We do not live in 1885 Britain, when those who would have attended “The Mikado” were mostly upper-class British Whites, and when Asian people were actively excluded from participating in Western society as equals. “The Mikado”, as originally written and performed, is part of that archaic racial sensibility, but it doesn’t need to be. The Gilbert & Sullivan community is at a crossroads: they must decide whether or not it’s finally time to acknowledge that unlike the late 1800’s, today’s audience members are not solely members of Britain’s upper-class White elite, and today will include people of colour. Today’s Gilbert & Sullivan players must finally decide if a rigid adherence to theatrical traditionalism is worth the ongoing racial disrespect of that non-White audience.
I believe it’s not.
No one is talking about banning performances of “The Mikado”. But, two centuries after its opening performance, I believe it’s time to reinvent “The Mikado” in a way that reflects tolerance of today’s racially plural society. I believe it’s finally time to invite non-White people into the audiences of Gilbert & Sullivan performances by correcting the ways that the original works appealed to an audience comprised of non-Asians at our racial expense. I believe it’s time to put the wigs, makeup and kimonos away, and find a way to perform “The Mikado” without the racism.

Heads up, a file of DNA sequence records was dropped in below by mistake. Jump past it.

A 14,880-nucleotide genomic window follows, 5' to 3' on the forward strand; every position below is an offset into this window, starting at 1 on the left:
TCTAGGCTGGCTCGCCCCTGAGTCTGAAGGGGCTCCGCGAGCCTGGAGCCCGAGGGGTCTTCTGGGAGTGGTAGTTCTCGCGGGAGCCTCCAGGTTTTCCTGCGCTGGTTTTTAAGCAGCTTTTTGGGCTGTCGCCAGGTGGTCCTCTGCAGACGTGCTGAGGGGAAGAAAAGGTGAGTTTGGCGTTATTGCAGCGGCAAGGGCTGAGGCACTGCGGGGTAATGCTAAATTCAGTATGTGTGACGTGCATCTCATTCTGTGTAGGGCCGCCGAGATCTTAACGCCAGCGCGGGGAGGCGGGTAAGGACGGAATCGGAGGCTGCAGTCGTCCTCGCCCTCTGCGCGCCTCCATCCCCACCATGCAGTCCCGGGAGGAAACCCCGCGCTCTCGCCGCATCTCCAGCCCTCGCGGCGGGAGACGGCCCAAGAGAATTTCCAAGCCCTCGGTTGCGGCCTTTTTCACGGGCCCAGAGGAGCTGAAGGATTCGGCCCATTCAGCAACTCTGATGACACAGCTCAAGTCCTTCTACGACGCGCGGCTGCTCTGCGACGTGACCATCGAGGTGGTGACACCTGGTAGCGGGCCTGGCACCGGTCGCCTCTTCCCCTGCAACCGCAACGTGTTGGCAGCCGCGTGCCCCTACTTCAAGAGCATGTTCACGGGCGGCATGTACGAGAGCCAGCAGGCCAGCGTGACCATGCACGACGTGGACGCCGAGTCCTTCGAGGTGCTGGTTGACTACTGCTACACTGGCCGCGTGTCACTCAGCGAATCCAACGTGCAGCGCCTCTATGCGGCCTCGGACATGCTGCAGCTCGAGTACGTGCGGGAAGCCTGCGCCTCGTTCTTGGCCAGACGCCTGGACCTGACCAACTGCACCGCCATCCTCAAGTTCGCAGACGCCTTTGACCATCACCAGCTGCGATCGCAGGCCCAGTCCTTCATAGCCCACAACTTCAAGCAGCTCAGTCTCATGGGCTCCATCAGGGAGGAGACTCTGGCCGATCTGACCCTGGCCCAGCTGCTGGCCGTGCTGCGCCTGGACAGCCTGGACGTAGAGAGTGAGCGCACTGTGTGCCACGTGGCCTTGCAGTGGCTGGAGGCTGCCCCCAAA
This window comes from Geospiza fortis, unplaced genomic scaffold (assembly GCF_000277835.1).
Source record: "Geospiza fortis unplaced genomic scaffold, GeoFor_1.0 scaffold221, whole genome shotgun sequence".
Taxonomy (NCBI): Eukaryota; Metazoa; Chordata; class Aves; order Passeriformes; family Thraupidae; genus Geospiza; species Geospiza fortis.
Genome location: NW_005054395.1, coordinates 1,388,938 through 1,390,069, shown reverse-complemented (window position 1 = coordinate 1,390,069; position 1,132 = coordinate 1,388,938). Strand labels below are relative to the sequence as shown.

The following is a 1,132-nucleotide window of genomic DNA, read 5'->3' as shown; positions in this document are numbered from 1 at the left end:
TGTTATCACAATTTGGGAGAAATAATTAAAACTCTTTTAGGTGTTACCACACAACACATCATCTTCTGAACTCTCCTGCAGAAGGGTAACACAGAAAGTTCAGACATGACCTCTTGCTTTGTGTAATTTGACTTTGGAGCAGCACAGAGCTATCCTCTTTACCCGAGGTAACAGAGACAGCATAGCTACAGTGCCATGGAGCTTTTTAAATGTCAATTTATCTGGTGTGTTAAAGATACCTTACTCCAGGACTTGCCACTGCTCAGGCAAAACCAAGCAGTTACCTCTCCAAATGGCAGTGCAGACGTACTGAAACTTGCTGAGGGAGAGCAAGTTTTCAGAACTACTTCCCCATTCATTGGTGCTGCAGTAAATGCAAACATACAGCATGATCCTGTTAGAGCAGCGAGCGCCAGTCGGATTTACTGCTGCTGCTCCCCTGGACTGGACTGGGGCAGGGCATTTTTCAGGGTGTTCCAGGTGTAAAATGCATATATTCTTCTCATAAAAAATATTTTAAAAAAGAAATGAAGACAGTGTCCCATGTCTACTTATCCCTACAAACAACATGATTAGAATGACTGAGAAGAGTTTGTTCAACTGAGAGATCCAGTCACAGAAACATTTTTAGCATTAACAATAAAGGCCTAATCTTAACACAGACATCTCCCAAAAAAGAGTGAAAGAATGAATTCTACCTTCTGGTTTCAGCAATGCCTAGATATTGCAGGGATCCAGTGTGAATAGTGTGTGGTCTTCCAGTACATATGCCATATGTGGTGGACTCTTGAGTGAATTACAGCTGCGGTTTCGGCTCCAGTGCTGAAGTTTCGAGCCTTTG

Breaking Update: After a week of heated backlash, NYGASP announced this morning (as I was finishing writing this post) that it has canceled its December 26 – January 2 production of “The Mikado” scheduled at the Skirball Performing Arts Center, and will instead be performing “The Pirates of Penzance” for those scheduled shows. It’s original statement defending its “Mikado” production has been erased from Facebook, and interestingly many references to contemporary productions of “The Mikado” (including play synopses and production photos) and has been scrubbed from its website. Victory, by way of NYGASP’s attempting to rewrite history, I guess?
Please note, however, that NYGASP’s current production of “The Mikado” is still scheduled to go on this week September 21st and 23rd at the Lenfest Center for the Performing Arts at Washington and Lee University in Florida.
To follow developments in this story, you are invited to join the “The Mikado is Stupid” Facebook group.